Impressionism a Feminist Reading

Norma Broude, Author Rizzoli International Publications $40 (192p) ISBN 978-0-8478-1397-1
In its own day, impressionism was described as a ``feminine'' style of painting, admired or disliked for its fluid brushwork, its emotional, subjective engagement with nature. But male 20th-century critics, according to Broude, ``regendered'' impressionism as ``masculine'' by interpreting it as a cool, detached art of optical realism largely devoid of feeling or content. Broude, art historian at the American University in Washington, D.C., views the impressionists as the direct heirs to the romantics in their desire to communicate their emotional experience and in their rebellion against a scientific establishment that assumed a ``masculine'' mantle of objectivity and reason. A weakness in her argument is that she omits extended discussion of recent scholarship that puts impressionism in a social and political context. Nevertheless, this meticulously argued, resplendently illustrated study gives us a new way of looking at the impressionist enterprise. (Dec.)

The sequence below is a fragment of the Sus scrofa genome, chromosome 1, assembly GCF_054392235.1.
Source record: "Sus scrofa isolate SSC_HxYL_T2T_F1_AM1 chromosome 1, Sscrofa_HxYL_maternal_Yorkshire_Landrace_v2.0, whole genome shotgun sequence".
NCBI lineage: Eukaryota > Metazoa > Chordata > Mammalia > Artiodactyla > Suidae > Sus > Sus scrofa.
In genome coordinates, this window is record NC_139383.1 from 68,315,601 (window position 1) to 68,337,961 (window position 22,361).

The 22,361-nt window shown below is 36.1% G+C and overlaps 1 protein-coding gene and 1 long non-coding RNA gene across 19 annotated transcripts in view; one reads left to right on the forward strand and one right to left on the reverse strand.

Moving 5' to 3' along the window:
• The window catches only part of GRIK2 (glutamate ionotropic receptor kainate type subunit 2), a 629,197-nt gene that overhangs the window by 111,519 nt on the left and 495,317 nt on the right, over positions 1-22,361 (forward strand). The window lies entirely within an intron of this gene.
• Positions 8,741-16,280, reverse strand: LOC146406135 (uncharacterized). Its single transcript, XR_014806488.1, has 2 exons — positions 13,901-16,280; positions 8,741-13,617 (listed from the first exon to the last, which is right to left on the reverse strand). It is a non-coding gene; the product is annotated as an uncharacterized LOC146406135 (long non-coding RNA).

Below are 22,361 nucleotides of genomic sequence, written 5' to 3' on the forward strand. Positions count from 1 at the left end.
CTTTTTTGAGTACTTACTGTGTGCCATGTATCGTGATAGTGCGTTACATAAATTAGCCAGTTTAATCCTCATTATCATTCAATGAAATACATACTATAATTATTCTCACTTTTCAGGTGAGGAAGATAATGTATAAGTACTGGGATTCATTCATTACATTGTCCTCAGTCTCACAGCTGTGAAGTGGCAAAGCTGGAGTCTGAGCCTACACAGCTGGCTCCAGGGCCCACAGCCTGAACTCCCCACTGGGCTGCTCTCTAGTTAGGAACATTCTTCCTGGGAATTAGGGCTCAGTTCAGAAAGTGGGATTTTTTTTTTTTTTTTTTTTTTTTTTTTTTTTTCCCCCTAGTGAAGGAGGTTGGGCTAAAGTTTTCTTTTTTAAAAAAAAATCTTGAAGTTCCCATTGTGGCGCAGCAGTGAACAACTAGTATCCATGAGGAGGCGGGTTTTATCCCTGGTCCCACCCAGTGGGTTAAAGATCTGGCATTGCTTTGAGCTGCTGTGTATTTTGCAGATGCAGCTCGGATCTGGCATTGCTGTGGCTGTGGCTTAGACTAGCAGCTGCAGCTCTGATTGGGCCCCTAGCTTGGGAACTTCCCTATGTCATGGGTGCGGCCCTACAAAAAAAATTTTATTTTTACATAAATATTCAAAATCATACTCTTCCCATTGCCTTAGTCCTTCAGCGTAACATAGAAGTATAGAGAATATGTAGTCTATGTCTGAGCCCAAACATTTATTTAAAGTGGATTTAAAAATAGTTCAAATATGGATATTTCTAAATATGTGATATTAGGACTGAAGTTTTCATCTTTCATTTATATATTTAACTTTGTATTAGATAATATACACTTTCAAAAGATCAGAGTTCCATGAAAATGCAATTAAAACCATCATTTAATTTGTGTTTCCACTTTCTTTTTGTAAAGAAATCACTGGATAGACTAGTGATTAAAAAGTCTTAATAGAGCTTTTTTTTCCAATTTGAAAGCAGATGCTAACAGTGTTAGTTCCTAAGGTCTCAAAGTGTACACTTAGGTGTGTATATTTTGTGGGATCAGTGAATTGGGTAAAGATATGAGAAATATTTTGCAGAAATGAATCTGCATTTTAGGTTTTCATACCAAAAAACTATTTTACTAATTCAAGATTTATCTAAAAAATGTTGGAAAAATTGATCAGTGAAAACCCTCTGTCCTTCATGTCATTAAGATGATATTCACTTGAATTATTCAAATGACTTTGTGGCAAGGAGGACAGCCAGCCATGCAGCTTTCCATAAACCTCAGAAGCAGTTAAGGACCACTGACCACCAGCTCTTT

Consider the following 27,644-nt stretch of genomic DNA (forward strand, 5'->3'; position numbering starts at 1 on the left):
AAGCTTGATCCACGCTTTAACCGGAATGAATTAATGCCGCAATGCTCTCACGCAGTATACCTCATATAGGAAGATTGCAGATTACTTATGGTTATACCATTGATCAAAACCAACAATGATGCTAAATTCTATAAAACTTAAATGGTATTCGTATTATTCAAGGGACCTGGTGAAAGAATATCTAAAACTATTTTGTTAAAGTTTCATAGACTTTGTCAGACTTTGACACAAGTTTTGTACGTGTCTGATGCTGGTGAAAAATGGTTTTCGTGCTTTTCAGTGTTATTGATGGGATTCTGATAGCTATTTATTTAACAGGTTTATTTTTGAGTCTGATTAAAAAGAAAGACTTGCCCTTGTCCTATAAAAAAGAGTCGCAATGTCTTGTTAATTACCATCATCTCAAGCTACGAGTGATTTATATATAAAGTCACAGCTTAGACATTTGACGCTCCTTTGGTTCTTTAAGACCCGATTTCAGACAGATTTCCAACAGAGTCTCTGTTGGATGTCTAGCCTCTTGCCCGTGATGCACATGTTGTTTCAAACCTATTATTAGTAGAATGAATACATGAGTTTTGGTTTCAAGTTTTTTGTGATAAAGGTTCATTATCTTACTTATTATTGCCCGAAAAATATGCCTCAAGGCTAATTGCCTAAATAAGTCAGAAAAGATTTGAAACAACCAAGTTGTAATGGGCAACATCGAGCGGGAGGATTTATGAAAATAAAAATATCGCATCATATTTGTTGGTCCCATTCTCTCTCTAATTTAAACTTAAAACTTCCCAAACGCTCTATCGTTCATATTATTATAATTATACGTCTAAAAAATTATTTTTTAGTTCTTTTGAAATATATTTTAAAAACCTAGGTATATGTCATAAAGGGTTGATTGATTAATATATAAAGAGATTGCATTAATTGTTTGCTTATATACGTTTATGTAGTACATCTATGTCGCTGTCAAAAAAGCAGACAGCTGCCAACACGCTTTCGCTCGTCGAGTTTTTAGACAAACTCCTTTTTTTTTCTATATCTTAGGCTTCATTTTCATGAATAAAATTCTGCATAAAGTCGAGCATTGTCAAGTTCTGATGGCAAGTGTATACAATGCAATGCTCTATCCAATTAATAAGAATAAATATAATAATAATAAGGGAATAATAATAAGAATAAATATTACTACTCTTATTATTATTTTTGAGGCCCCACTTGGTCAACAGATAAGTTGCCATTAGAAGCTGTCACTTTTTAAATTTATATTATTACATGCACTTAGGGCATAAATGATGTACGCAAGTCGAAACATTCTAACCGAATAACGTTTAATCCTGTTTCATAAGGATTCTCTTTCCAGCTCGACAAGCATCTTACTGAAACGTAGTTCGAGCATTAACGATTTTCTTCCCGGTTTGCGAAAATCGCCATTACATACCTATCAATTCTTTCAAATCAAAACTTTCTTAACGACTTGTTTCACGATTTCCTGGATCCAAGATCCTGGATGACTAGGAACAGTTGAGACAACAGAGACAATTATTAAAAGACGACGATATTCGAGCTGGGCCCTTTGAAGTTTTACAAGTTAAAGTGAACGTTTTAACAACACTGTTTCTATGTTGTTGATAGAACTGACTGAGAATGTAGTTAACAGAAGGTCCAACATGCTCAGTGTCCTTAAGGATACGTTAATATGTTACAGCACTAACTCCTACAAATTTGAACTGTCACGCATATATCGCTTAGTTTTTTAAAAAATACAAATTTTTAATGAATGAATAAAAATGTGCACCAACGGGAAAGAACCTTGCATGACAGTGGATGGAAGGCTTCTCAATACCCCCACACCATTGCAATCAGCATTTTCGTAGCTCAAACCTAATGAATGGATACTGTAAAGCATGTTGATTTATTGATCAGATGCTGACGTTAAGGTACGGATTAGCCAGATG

Reviewed on: 09/30/1991
Release date: 10/01/1991
Paperback - 192 pages - 978-0-06-430232-6
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